Mourinho has this week been leading the way in criticizing the standard of refereeing in English football and the man in charge of the final, Anthony Taylor, has had previous rows with Chelsea. He cautioned Cesc Fabregas for diving during the game against Southampton in December, a dreadful decision for which he apologized to Mourinho.
The deciding factor for the first silverware of the season could be a player who will not play, the suspended Nemanja Matic. The Chelsea midfielder is one of their most influential figures, a player who breaks up opposing attacks and does so much unseen yet important work for the team. His presence provides the base for Eden Hazard, Fabregas and others to display their attacking skills. There is no natural replacement for Matic and Mourinho is likely to call on Ramires to add bite to his midfield.
Tottenham to win 2-1.
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A COUPLE OF hours before the League Cup final kicks off, Arsenal plays Everton. To stand any chance of even a draw against Everton, it must be a completely different Arsenal to the one that was humiliated 3-1 at home by Monaco in the Champions League on Wednesday.
Even older Gunners fans struggled to remember a more clueless, lethargic, unprofessional and brainless performance. Arsenal was useless against a patched-up Monaco side without a first-choice defender. It is impossible to imagine how Arsenal could have played worse. Credit to Monaco, but it could not believe its luck.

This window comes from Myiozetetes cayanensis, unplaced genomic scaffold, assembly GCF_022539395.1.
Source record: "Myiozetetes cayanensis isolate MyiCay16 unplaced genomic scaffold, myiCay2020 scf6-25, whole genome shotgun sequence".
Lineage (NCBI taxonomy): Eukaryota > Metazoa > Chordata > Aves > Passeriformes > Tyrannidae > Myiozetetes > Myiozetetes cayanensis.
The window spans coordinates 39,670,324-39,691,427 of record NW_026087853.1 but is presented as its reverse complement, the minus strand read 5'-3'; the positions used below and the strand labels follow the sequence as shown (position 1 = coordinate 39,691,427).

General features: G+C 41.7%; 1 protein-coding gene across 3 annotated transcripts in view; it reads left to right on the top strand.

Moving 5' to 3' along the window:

Everything that Arsenal did poor at was on display at Emirates — missing the easiest of chances, being caught on the counter-attack, defending that leaves you shaking your head, mental weakness and indecisive goalkeeping. Arsene Wenger called it “a horrible night” — it was that and more.
After witnessing 80 minutes of embarrassment — Arsenal had started strongly, but quickly disintegrated — it is staggering that by Sunday the Gunners could be in third place and only four points behind Manchester City, which was the victims of a Barcelona master class on Tuesday. This is not a vintage Premier League.
Wenger could not blame injuries or the referee; the finger must be pointed at him for tactical naivete in having no recognized ball-winner in midfield or width to trouble his former club. While Jose Mourinho usually gets it right on big nights, Wenger has struggled — Arsenal has conceded at least two goals in the home leg of its last-16 ties for three consecutive seasons.